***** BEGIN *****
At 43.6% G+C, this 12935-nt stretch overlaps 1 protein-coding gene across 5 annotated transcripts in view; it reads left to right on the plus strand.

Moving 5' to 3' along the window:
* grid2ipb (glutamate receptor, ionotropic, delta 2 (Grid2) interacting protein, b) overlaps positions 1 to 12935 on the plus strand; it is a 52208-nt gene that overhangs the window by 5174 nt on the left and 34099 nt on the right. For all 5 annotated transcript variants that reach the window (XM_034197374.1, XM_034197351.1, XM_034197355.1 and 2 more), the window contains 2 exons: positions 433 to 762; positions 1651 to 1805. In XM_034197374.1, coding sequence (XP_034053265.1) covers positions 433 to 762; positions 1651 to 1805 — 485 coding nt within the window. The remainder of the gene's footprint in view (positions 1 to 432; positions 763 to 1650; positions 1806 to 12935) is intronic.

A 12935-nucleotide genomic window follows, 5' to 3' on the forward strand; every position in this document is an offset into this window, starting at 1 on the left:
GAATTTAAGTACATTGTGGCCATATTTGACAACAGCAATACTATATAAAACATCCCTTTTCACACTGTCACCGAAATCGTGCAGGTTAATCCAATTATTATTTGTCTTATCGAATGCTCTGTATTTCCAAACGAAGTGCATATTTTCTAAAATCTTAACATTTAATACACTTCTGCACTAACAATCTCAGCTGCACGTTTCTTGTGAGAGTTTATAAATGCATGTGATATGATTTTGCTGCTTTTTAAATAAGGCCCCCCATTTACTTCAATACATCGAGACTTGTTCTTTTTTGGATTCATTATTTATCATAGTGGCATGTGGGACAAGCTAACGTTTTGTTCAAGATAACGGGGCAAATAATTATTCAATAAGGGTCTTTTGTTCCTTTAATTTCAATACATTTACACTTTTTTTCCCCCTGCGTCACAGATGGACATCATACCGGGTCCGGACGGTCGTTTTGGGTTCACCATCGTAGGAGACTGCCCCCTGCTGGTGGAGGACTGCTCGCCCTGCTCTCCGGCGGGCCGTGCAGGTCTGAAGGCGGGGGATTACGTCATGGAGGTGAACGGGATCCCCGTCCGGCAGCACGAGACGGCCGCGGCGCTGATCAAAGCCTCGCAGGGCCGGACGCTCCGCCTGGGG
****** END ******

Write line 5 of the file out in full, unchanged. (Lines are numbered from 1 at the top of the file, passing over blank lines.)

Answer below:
GAATTTAAGTACATTGTGGCCATATTTGACAACAGCAATACTATATAAAACATCCCTTTTCACACTGTCACCGAAATCGTGCAGGTTAATCCAATTATTATTTGTCTTATCGAATGCTCTGTATTTCCAAACGAAGTGCATATTTTCTAAAATCTTAACATTTAATACACTTCTGCACTAACAATCTCAGCTGCACGTTTCTTGTGAGAGTTTATAAATGCATGTGATATGATTTTGCTGCTTTTTAAATAAGGCCCCCCATTTACTTCAATACATCGAGACTTGTTCTTTTTTGGATTCATTATTTATCATAGTGGCATGTGGGACAAGCTAACGTTTTGTTCAAGATAACGGGGCAAATAATTATTCAATAAGGGTCTTTTGTTCCTTTAATTTCAATACATTTACACTTTTTTTCCCCCTGCGTCACAGATGGACATCATACCGGGTCCGGACGGTCGTTTTGGGTTCACCATCGTAGGAGACTGCCCCCTGCTGGTGGAGGACTGCTCGCCCTGCTCTCCGGCGGGCCGTGCAGGTCTGAAGGCGGGGGATTACGTCATGGAGGTGAACGGGATCCCCGTCCGGCAGCACGAGACGGCCGCGGCGCTGATCAAAGCCTCGCAGGGCCGGACGCTCCGCCTGGGG